Friday, March 23, 2012

Urban density vs. Off the grid.

Over the last few years I have heard a number of compelling arguments from two opposing viewpoints of the ecological movement. While there are several shades of gray in between (probably where the best solutions are to be found) I want to look at the larger scale implementation of each. It is glaringly obvious to anyone not self deluded that the current standard of living based on petroleum dependence is precarious at best. But what other options are there?

There are two main camps in my experience; (if there are more please let me know) urban density proponents and off the grid proponents who I call islanders. Both concepts have their up sides and flaws. Lets explore some.

Urban density is a collectivist macro scale solution for sustainable living for our growing population. The basic concept is to build up instead of out, and make multi-use buildings the norm. Ideally having high rise buildings capable of thousands of  people all within walking distance of a single grocery and transit station would eliminate thousands of cars. A sense of community could be maintained. Centralized distribution of commodities eliminates further petroleum dependence. Imagine a dense city made up of dozens of the type of node described above surrounded by farm land (including solar and wind farms) all serviced by an electric transit system.

Islanders represent an individualistic micro scale solution for sustainable living for those who prefer natural settings. Stewardship of a pocket of land is carefully maintained for agriculture, water resources and energy generation. Independent of any outside influences, the micro-community is free to self direct it course and develop and maintain what ever resources it chooses. Autonomy grants protections from dependence to any form of larger infrastructure the island cannot maintain its self. If one island fails, others are much less likely to feel the impact. Opportunities for barter or economic relations with other islands in the vicinity can still be maintained to add over all stability to the system.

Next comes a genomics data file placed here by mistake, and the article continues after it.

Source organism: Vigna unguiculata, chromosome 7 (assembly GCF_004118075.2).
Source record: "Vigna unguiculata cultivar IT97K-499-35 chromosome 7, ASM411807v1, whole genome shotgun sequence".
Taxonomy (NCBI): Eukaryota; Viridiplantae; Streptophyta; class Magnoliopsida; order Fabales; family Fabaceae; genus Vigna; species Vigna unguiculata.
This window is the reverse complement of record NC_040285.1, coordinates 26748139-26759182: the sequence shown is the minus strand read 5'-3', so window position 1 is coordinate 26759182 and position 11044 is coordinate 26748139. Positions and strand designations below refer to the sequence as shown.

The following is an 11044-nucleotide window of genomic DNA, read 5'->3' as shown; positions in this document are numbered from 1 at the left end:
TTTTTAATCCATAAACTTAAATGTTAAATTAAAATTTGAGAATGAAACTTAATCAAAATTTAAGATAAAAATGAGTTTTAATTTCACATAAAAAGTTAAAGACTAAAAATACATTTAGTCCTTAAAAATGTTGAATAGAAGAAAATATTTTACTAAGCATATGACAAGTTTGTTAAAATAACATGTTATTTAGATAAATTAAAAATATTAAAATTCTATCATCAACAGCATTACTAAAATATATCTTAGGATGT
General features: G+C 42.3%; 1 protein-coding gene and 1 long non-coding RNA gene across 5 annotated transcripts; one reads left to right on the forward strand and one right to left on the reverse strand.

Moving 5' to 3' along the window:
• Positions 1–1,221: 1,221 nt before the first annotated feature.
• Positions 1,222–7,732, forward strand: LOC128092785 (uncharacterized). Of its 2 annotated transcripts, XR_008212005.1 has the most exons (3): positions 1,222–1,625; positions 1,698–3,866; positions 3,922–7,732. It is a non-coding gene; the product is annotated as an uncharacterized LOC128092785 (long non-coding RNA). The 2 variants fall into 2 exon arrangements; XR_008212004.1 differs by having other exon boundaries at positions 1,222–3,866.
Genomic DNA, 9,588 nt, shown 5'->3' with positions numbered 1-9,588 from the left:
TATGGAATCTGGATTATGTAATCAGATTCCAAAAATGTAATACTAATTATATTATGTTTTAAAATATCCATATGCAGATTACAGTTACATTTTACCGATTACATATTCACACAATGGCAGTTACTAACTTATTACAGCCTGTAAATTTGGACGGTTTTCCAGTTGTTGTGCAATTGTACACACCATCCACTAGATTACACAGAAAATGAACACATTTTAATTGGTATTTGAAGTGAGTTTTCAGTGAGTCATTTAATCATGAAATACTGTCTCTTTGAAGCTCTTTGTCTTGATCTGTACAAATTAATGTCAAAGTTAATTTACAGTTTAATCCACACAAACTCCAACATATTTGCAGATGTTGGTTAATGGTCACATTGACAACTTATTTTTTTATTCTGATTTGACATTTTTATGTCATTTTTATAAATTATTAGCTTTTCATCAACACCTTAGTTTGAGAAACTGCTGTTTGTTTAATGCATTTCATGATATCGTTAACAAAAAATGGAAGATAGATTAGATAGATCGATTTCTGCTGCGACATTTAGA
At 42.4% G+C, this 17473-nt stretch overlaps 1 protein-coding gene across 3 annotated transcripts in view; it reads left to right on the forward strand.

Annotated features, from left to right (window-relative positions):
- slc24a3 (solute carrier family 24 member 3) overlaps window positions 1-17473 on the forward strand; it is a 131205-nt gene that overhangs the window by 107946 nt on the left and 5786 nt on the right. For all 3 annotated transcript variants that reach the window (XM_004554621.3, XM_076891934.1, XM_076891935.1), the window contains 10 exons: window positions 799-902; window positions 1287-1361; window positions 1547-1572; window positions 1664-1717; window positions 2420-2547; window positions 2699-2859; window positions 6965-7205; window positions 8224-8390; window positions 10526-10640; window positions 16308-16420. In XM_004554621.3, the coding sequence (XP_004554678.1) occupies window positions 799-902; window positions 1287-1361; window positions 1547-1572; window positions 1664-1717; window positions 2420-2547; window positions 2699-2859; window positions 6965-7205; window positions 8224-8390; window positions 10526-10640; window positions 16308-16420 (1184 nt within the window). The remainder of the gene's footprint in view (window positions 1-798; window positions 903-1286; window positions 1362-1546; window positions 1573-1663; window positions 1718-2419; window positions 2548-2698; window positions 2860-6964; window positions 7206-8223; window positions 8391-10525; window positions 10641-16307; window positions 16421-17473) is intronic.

The pitfalls of urban density parallel the flaws of human nature. The more tightly packed a community is, the greater the need for collectivist modes of thought. Some americans would have a very hard time adjusting to such a life style. All of the attendant issues currently faced with urban dwelling would still be present or even amplified; crime, waste, governance, etc. Furthermore, infrastructure dependence is maximized, a natural disaster could impact millions of lives, such as the loss of farmland or water recycling system. Redundancy would have to be overbuilt systemically.

Island living also risks falling prey to the baser instinct of mankind. If one collective fails, refugees or worse pirates could flourish. Furthermore, a small community successfully maintained for several generations could drift to the fringes in cult like form. Once fanaticism of any kind takes root, with no greater system to rely on, those trapped into despotic situations would be no better off than slaves. More over, this is not a solution for earths current population. Millions of small communities would sprawl displacing even more natural habitat. Stewardship would be hard to enforce. Water resources could be exploited without thought for environmental conditions down stream. With a smaller labor pool to draw from, infrastructure development would be slow and costly.


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